By Andy Worthington, October 12, 2013
Progress towards closing the prison at Guantánamo Bay -- or even getting men freed who have been cleared for release by a government task force -- has become such a slow and difficult process that any positive developments must be greeted with a sense of relief that at least something is being done.
In the last week, three developments that offer some hope have taken place -- the appointment of a "Special Envoy for Guantánamo closure" in the Pentagon; the decision by the Justice Department not to contest the habeas corpus petition of a severally mentally ill prisoner; and the start of a review process for the majority of the 80 prisoners still held at Guantánamo who are not amongst the 84 prisoners who were cleared for release by President Obama's inter-agency Guantánamo Review Task Force in January 2010.
The fact that 84 prisoners who were cleared for release nearly four years ago are still held shows the extent to which progress towards closing Guantánamo has almost ground to a halt.
The 84 men are still held in part because Congress has raised obstacles to the release of prisoners, prohibiting them from being moved to the U.S. mainland for any reason (even to face trials), requiring the administration to certify that any prisoners it intends to release will be unable to engage in terrorist activities against the U.S., and prohibiting the release of prisoners to any country where there has been even a single reported incident of recidivism -- of prisoners allegedly "returning to the battlefield" -- according to reports issued over the last four years by the Pentagon and the Director of National Intelligence, which, to be frank, are extremely unreliable.
However, President Obama also bears responsibility, in particular for failing to use a waiver provision in the legislation imposed by Congress to release prisoners if he and the Secretary of Defense regard it as being in America's national interests -- as it clearly is. To quote the president himself, in remarks he made at a press conference in April, “I think it is critical for us to understand that Guantánamo is not necessary to keep America safe. It is expensive. It is inefficient. It hurts us in terms of our international standing. It lessens cooperation with our allies on counter-terrorism efforts. It is a recruitment tool for extremists. It needs to be closed.”
In May, in a major speech on national security issues, provoked by the prison-wide hunger strike that the prisoners had embarked upon to raise awareness of their plight, President Obama described Guantánamo as "a facility that should have never have been opened," and also pointed out that the prison "has become a symbol around the world for an America that flouts the rule of law." He also stated that he would appoint two senior envoys at the State Department and Defense Department "whose sole responsibility will be to achieve the transfer of detainees to third countries."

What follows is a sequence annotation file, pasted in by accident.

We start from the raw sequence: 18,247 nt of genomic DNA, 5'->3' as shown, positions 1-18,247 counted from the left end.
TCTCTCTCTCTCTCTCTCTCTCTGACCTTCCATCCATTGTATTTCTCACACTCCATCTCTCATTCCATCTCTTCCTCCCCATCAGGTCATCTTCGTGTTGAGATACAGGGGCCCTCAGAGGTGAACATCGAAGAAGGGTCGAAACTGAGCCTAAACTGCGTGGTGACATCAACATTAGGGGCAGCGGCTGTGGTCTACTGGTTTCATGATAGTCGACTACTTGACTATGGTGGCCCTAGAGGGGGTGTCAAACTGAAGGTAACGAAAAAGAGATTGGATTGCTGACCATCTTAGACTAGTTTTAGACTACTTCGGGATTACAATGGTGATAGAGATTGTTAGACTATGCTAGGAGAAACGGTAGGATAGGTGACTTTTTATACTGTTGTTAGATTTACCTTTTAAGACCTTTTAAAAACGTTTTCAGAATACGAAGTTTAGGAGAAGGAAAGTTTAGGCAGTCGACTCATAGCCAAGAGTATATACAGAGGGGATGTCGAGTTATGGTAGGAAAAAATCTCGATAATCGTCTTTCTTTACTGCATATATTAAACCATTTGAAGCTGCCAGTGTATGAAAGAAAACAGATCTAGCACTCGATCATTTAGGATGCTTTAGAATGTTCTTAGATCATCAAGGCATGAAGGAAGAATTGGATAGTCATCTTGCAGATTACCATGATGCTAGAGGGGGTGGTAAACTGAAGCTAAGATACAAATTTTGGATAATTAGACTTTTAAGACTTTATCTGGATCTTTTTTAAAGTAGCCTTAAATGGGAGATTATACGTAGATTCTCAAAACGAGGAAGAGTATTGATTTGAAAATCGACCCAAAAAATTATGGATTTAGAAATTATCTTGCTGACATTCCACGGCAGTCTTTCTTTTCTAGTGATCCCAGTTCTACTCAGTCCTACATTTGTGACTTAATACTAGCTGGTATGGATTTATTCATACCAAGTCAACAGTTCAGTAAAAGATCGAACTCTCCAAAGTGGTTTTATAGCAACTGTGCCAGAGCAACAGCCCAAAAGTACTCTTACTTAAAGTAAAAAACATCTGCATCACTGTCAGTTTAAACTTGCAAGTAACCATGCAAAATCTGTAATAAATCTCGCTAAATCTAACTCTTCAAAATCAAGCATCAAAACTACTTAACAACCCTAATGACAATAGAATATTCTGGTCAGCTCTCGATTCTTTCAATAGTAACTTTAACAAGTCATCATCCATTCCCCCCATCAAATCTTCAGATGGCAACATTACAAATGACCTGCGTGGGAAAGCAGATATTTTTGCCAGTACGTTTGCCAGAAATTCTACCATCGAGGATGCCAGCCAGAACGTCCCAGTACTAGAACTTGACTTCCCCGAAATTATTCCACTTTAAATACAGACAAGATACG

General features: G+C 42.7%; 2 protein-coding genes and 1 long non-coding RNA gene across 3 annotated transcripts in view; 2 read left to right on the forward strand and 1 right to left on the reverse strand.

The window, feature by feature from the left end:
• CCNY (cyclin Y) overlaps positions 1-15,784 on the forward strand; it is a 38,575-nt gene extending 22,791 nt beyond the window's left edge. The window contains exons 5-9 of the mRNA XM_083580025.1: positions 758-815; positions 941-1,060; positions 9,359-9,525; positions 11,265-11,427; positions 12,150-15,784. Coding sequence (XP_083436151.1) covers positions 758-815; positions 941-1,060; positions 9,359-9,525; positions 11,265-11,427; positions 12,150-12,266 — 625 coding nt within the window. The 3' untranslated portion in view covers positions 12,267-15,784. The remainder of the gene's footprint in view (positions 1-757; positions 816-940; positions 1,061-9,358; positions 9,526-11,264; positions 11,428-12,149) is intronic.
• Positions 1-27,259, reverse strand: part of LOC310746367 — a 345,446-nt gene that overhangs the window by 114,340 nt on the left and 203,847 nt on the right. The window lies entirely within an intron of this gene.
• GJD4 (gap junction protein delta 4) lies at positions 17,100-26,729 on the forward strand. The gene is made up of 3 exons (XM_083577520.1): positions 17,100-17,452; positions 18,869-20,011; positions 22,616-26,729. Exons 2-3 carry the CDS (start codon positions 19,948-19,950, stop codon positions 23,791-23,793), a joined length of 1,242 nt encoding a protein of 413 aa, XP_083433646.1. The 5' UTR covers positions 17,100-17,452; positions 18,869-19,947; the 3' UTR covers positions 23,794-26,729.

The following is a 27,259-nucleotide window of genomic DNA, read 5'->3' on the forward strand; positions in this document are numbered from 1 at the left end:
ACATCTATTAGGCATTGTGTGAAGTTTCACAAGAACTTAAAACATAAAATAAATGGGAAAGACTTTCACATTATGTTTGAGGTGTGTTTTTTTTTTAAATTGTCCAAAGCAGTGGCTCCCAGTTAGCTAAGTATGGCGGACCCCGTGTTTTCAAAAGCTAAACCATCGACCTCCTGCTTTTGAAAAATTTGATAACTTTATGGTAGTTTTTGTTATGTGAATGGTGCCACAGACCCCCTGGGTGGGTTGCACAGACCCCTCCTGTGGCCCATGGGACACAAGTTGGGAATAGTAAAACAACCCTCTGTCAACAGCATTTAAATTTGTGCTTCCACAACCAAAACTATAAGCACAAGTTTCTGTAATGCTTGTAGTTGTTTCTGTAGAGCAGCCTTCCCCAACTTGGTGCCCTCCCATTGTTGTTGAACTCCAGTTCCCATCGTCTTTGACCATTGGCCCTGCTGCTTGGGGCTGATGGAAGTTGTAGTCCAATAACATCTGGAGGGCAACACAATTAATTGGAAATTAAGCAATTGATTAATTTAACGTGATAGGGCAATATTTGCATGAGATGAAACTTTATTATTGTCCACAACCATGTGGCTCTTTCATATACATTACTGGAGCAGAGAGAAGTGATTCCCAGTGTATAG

These are fine words, but until last week all that had been achieved in the last four months was the appointment of one envoy, Clifford Sloan at the State Department, and the release of just two cleared prisoners.
Last week, one promising new development was defense secretary Chuck Hagel's announcement of the appointment of Paul M. Lewis, who has served as General Counsel for the House Armed Services Committee, and the director of the Office of Legislative Counsel in the Office of the General Counsel of the Department of Defense, as the "Special Envoy for Guantánamo closure" in the Pentagon. As a press release explained, "This announcement reflects the Department's commitment to implementing the President's directive to close the detention facility at Guantánamo Bay."
The press release added, "Special Envoy Lewis brings a wealth of experience from his previous position as the Minority General Counsel of the House Armed Services Committee where he oversaw Guantánamo related issues." It was also noted that Lewis "will oversee efforts to transfer third country nationals currently held by the United States in Afghanistan" -- at Bagram, where the U.S. is still holding around 67 foreign nationals, despite having handed over the majority of its prisoners to Afghan control in March this year.
Justice Department decides not to contest release of mentally ill prisoner
In the second development, lawyers at the Justice Department refused to contest the habeas corpus petition of Ibrahim Idris, a Sudanese prisoner who is severely mentally ill, and has been throughout the nearly 12 years of his detention.
In July, as I explained in an article entitled, "The Schizophrenic in Guantánamo Whose Lawyers Are Seeking to Have Him Sent Home," Jennifer Cowan, Idris' attorney, "asked the court to release her client because he is so mentally ill and so morbidly obese that he cannot be regarded as a threat." As I added, "In Hamdi v. Rumsfeld, in June 2004, the Supreme Court stated that the law used to hold prisoners at Guantánamo, the Authorization for Use of Military Force (AUMF), passed the week after the 9/11 attacks, only allowed the government to hold a prisoner 'for the purpose of preventing him from returning to the battlefield.'”